Screen2.0: Why did you choose to start private company?

Gielis: I like to do things my own way. Experts always give you 10 reasons why something won't work. The Superformula works, and I believe it will have a tremendous impact in science, education, and technology. In each of these fields there is a considerable amount of inertia. With my own companies I can develop my own ideas.

I started out my own company to develop my ideas further in education, science and technology. This is also the order of fields where my ideas would encounter most inertia for acceptance.

We chose for technology (Genicap Corporation) because acceptance would be more rapid and to generate some revenue in order to finance further investigations and research.

Keep in mind that the superformula basically is very simple, hardly more complex that the equation of the circle.

Screen2.0: You applied the theory behind your "Gielis Superformula" to vector drawing (Illustrator plug-in), pixels (Photoshop plug-in) and 3-D modeling ("3D Shape Explorer", Cinema4D plug-in). Have you further ideas where this simplified modeling of forms and condesed representation of graphical data using these math foundations might make a lot of sense, too?

Gielis: Lots of ideas, from cosmology to DNA and pharmaceutics. Mind that the formula is a relation between numbers, a simple one, and that the graphical representations can be of many different forms, including sounds and other signals. So we are just at the very beginning.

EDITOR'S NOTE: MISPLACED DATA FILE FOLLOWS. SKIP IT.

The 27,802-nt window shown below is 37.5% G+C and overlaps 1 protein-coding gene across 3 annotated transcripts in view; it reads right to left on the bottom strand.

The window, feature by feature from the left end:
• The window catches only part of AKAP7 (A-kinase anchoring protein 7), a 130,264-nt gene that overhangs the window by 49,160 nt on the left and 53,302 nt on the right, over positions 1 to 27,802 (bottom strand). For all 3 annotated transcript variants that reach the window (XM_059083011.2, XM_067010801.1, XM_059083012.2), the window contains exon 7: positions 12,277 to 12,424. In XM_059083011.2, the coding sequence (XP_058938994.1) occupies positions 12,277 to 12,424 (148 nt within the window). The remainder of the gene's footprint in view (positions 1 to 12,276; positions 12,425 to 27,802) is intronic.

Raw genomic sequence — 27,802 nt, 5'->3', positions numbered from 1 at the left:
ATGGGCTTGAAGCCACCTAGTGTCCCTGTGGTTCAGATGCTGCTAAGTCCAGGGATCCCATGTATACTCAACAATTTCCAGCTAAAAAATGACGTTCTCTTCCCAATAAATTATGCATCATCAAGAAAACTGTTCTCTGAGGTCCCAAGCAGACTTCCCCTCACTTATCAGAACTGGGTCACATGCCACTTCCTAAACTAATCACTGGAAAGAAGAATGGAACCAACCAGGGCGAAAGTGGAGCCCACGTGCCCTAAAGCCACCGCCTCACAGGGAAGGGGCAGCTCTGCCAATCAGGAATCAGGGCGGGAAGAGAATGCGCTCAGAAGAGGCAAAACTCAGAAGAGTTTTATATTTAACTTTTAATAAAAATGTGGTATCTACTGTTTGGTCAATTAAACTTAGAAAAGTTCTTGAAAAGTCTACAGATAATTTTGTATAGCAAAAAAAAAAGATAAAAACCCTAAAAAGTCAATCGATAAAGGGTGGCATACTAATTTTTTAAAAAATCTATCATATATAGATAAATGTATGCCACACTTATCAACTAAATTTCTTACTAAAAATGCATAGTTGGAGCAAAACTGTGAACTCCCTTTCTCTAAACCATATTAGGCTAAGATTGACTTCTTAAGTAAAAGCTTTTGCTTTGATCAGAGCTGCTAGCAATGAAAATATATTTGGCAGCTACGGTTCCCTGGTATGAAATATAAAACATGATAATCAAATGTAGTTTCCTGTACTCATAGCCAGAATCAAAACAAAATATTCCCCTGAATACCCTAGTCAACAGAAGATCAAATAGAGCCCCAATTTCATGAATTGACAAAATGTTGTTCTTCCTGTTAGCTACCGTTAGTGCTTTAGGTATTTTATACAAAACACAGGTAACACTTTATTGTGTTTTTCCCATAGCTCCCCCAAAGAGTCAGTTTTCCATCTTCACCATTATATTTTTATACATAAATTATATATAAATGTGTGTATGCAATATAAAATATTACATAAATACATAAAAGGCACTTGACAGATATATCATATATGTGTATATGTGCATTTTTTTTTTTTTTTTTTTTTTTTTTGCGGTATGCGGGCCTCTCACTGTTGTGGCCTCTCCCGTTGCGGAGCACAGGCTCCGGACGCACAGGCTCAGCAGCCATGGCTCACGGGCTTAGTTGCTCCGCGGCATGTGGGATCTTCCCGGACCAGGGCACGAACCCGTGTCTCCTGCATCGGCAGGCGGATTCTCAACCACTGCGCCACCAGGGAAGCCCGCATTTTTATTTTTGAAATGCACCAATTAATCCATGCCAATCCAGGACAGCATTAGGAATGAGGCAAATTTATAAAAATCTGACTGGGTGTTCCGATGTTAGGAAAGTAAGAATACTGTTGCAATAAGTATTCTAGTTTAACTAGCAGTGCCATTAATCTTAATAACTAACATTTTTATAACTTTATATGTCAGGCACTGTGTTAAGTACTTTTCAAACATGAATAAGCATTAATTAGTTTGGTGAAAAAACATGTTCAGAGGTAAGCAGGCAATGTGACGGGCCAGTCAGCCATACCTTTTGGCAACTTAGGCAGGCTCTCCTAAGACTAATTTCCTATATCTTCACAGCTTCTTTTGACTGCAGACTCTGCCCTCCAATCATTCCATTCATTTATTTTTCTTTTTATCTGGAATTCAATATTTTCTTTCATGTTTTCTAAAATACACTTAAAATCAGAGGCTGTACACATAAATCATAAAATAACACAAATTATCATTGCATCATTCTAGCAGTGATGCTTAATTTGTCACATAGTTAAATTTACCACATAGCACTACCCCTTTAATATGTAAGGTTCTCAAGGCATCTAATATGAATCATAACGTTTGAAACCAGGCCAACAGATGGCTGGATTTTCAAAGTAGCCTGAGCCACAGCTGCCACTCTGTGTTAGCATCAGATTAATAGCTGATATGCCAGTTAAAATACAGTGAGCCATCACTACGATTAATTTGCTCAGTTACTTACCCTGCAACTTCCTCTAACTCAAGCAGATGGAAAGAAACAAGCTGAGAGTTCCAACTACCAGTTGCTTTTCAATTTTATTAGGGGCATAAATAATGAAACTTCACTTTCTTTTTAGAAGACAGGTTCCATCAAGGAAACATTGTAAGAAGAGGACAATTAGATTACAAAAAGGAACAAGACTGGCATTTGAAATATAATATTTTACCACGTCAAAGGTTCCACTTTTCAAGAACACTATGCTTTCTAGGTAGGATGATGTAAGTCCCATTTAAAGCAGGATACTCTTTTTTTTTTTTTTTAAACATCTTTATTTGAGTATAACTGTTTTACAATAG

Screen2.0: Do you have further plans for products? What can be expected next from Genicap?

Gielis: We intend to remain a small company, focusing on intellectual property and generating interesting ideas.

Screen2.0: Do you also talk to companies like Adobe?

Gielis: Taking it to the big companies means pushing and keep on pushing. Even if you have a formula that is so powerful, it does take time to convince people, that it can do things better, faster ... in all upgrades of software, people are given the idea that it is the ultimate but what we have now differs very much from what was software 10 years ago. To convince big companies, takes finding the right entries and so on. Not easy for a small company. But we will succeed.

Screen2.0: You are researcher and the mastermind behind Genicap and also book author of "Inventing the Circle". What is your background and how do you make money today?

Gielis: Money is only a motivation for me insofar that it can help me fund further research. I will go back to research in the near future, once Genicap is on the rails.

Screen2.0: You talked about possible applications of the formula in other areas. How might the formula be applied to sound?

Gielis: I have an Excel file you can experiment with. It shows, apart from the polar views also 'sound' like views (this could be implemented as frame and lines too in Adobe Illustrator). It basically is a simple program to generate shapes and waves. Such shapes can be used for sound synthesis. We have tried and it generates some weird sounds, i.e. square or triangular sounds instead of AM or FM.